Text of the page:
• The environmental conditions must be improved by implementing an Integrated Pest Management programme. See Q. 11 for information about IPM strategies.


Q: Are bug traps enough for preventing an infestation in my library/archive?

The best defence against pests is to monitor and change the conditions which encourage them to flourish. We can make our library/archive collections pest-free by engaging in activities which create inhospitable conditions for them. While using sticky traps can be useful for monitoring insect presence, it is not a standalone method for controlling and preventing an infestation. These must be used in conjunction with an Integrated Pest Management programme. Consider implementing the following IPM strategies at your library/archive:

  • Improve the building exterior: All windows and doors should be tightly sealed. Doors should not be propped open regularly. Openings around pipes, drains and holes for electrical/telephone cables should be sealed.
  • Improve climate control: Insects thrive in temperatures between 20-30°C and in humidity levels between 60-80%RH. Maintain a cool and dry climate to help control insects.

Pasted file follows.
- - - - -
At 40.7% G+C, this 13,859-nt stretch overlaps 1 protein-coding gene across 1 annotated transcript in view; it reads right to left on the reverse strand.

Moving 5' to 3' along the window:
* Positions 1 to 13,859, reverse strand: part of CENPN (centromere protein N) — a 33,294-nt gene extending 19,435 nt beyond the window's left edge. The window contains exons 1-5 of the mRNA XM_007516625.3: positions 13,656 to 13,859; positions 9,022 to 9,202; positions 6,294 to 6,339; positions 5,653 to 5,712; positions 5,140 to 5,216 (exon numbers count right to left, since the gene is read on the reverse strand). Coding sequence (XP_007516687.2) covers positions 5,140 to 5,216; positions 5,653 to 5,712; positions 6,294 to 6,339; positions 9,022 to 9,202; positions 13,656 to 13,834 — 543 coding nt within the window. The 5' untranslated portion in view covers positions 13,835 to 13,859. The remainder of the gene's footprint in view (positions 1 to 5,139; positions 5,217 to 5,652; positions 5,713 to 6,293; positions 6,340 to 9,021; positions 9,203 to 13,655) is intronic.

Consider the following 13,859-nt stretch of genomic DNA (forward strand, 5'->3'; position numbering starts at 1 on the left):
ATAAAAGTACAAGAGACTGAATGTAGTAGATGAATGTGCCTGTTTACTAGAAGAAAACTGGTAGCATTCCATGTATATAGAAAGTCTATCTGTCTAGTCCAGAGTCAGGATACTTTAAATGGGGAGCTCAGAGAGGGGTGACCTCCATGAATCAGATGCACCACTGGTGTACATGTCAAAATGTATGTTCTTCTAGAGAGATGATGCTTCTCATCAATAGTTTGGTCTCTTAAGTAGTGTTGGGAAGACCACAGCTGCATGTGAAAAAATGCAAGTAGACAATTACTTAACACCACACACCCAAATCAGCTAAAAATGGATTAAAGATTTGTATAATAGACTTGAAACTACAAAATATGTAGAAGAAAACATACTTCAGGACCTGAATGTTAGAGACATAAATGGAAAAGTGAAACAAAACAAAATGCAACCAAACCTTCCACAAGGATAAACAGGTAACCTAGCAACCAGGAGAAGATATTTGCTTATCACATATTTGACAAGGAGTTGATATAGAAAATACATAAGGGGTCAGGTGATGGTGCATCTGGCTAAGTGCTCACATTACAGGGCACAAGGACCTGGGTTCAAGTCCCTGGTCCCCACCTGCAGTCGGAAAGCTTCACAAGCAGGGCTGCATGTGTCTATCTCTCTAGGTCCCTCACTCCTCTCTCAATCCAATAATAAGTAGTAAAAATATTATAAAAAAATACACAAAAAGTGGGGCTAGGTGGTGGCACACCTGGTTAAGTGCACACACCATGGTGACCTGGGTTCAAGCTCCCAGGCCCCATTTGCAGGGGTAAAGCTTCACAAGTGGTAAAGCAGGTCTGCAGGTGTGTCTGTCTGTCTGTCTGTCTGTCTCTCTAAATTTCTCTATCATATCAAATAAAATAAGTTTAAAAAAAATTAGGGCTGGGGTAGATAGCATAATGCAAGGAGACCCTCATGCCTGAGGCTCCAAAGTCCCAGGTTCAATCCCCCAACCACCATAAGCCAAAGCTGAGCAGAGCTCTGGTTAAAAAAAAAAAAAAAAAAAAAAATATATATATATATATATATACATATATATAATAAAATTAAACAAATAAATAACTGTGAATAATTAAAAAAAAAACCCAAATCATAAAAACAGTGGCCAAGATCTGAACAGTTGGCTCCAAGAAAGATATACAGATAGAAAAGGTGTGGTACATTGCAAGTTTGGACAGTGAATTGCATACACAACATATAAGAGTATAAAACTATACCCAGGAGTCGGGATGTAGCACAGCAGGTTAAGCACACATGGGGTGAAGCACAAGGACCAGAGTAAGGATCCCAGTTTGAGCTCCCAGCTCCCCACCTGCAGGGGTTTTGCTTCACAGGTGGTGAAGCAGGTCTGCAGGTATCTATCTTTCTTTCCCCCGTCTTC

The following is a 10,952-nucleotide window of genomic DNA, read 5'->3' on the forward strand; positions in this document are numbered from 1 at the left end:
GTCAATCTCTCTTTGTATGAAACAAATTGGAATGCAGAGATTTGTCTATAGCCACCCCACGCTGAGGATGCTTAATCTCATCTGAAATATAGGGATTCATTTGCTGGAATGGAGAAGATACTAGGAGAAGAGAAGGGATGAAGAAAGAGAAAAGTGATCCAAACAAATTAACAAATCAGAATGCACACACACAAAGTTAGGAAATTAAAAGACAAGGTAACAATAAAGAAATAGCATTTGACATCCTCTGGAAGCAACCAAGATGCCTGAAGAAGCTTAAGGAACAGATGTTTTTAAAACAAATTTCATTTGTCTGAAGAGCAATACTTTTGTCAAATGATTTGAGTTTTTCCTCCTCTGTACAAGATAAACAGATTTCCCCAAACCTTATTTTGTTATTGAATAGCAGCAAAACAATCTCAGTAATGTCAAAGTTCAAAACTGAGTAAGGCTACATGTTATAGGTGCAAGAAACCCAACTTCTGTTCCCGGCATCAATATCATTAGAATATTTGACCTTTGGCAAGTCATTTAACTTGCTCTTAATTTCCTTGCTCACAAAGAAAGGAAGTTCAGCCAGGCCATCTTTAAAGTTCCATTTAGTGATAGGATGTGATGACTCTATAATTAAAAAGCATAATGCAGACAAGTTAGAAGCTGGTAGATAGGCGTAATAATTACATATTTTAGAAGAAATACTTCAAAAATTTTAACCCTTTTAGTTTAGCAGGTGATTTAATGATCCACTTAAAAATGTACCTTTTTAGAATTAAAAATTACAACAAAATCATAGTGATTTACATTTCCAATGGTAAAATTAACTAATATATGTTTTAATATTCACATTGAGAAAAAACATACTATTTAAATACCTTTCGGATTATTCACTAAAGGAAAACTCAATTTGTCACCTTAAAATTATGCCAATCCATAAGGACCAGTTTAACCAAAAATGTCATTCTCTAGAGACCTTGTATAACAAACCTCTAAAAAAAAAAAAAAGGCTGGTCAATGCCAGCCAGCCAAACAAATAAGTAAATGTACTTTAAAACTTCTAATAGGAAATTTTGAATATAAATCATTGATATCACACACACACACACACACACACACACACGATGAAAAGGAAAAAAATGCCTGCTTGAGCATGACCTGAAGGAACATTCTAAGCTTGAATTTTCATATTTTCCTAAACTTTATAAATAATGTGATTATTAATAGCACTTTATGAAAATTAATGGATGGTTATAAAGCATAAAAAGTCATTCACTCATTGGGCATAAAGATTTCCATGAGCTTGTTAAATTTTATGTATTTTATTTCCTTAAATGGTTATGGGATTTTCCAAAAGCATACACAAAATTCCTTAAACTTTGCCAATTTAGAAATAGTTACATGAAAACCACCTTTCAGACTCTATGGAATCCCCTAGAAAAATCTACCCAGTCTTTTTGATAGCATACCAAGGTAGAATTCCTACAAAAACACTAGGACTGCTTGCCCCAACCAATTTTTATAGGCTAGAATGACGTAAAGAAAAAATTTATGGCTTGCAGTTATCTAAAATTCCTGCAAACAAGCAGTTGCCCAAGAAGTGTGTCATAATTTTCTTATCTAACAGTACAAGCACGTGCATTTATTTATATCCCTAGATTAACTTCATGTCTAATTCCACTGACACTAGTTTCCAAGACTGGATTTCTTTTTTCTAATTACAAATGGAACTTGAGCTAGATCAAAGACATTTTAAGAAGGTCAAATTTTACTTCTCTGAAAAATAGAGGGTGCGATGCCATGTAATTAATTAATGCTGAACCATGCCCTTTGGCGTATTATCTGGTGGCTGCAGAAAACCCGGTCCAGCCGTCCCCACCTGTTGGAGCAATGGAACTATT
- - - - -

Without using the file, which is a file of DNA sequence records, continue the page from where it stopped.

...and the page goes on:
• Check water sources: Regularly inspect pipes and other sources of water in restrooms, kitchens and around air-conditioning equipment. Wrap pipes or vents which ‘sweat’ with insulating material. Under and around refrigerators and appliances that combine heat and moisture should be regularly cleaned.
  • Control food sources: Keep food consumption and preparation areas separate from collection areas. Clean up should be done immediately. All food should be stored in tightly sealed containers or refrigerated. Trash should be removed from the building daily.
  • Ensure regular housekeeping: Collection areas should be cleaned routinely and thoroughly. Dust provides an ideal habitat and food source for insects. Regular cleaning and inspection also allows you to look for signs of insect activity.


Q: Is it safe to use a bug spray/insecticide to treat my infested library/archival collection?

Traditional chemical insecticides can cause irreversible damage to library/archival items. Remnants of the chemicals after treatment can be toxic to persons accessing collection items and spaces. Given the health and environmental risks of using toxic fumigants, several libraries and archives have considered the following alternatives:

  • Freezing: Most paper-based items can be safely frozen. This allows the insects contained in the collection items to be exposed to sub-zero temperatures at which their bodily fluids crystallize. A household or commercial freezer able to maintain a low temperature of -20°C can be used for this process. See (Raphael, 1994) for details of the freezing procedure.
  • Modified atmospheres: This insect extermination method replaces the air around the infested item with various inert gases, such as nitrogen, carbon dioxide, or argon. This creates an anoxic (low oxygen) environment which kills insects by suffocation and dehydration over a period of days. See (Burke, 1999) for guidelines on creating anoxic microenvironments.

More Information

Download the PDF for additional resources and links. 

Back to all F.A.Q. topics